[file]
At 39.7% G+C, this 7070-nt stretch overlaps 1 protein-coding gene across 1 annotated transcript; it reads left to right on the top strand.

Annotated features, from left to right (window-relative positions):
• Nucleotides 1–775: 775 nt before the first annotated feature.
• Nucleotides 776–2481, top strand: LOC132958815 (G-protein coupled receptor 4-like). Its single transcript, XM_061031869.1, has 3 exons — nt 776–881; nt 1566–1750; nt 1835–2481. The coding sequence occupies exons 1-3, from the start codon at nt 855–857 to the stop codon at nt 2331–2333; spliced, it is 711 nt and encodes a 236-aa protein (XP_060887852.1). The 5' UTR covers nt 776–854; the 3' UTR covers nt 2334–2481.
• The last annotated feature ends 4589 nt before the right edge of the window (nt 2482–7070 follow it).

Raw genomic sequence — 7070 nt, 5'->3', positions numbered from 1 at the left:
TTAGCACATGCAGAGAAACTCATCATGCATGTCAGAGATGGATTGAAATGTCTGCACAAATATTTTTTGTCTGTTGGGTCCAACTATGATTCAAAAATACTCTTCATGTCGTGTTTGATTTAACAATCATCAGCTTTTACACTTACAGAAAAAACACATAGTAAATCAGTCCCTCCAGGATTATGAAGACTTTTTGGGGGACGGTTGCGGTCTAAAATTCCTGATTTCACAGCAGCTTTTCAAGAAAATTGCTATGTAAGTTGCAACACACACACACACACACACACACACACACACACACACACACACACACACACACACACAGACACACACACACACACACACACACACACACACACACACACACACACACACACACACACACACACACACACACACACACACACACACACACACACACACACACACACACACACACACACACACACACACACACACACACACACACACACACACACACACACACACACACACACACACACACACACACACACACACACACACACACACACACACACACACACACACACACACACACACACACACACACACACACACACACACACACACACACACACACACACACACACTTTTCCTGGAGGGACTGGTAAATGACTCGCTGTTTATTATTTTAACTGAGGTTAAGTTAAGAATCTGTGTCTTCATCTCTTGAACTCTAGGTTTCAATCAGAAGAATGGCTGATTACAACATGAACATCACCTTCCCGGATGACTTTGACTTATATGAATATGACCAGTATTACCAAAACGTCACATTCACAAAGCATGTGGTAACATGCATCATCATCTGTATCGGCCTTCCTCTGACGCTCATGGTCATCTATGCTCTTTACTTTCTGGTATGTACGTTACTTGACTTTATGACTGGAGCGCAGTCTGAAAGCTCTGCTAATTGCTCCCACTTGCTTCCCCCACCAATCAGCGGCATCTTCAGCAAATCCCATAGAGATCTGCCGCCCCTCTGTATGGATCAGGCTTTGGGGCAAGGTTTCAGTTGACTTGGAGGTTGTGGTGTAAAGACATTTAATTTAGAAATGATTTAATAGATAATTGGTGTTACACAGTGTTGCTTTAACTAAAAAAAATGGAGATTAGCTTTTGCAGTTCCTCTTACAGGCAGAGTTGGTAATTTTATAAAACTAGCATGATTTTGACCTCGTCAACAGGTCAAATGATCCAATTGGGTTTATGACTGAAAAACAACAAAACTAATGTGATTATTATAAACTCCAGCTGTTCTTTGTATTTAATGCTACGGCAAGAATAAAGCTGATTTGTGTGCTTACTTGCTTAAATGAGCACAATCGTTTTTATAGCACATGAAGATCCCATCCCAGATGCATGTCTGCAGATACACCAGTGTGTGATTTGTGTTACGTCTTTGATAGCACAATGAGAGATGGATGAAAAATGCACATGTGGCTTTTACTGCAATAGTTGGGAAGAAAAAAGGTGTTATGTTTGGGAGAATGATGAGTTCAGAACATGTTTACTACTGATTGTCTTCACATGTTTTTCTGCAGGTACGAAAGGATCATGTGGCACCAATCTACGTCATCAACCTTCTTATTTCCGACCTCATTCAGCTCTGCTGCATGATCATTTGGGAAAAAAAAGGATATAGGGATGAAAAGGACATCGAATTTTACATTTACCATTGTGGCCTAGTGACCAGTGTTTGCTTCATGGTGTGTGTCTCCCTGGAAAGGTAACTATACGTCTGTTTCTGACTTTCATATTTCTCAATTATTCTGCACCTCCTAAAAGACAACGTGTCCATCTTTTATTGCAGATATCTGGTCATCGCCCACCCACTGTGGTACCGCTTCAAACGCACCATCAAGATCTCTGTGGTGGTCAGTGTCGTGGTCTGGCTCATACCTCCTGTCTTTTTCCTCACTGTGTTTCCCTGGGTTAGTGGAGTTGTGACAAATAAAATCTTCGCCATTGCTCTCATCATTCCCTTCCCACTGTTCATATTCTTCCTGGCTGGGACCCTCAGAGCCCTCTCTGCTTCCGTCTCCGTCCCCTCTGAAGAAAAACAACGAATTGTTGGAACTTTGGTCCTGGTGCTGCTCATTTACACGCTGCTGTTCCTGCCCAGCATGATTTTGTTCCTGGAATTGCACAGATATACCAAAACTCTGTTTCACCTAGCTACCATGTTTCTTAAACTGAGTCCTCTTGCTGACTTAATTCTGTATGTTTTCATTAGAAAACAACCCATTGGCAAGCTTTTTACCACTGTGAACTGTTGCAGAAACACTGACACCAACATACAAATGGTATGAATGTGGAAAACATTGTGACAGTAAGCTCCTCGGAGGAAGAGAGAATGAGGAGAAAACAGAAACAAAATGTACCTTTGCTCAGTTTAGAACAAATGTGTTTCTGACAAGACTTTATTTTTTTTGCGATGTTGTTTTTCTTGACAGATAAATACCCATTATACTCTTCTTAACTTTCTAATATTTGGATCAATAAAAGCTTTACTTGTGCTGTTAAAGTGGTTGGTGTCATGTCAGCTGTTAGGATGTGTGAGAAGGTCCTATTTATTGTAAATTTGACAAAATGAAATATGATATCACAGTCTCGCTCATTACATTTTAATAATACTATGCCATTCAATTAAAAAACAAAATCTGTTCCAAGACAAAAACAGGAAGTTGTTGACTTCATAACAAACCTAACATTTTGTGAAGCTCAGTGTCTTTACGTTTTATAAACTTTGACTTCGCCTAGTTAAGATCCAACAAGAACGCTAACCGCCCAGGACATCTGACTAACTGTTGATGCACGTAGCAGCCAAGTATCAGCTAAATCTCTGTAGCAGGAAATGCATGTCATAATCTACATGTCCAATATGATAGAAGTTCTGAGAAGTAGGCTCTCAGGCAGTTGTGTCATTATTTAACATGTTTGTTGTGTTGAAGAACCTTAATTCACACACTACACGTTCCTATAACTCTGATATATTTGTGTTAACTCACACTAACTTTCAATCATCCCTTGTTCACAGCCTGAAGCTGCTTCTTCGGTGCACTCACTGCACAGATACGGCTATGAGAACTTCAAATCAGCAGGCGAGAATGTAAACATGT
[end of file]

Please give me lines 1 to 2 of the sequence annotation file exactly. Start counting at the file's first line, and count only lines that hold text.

At 39.7% G+C, this 7070-nt stretch overlaps 1 protein-coding gene across 1 annotated transcript; it reads left to right on the top strand.

Annotated features, from left to right (window-relative positions):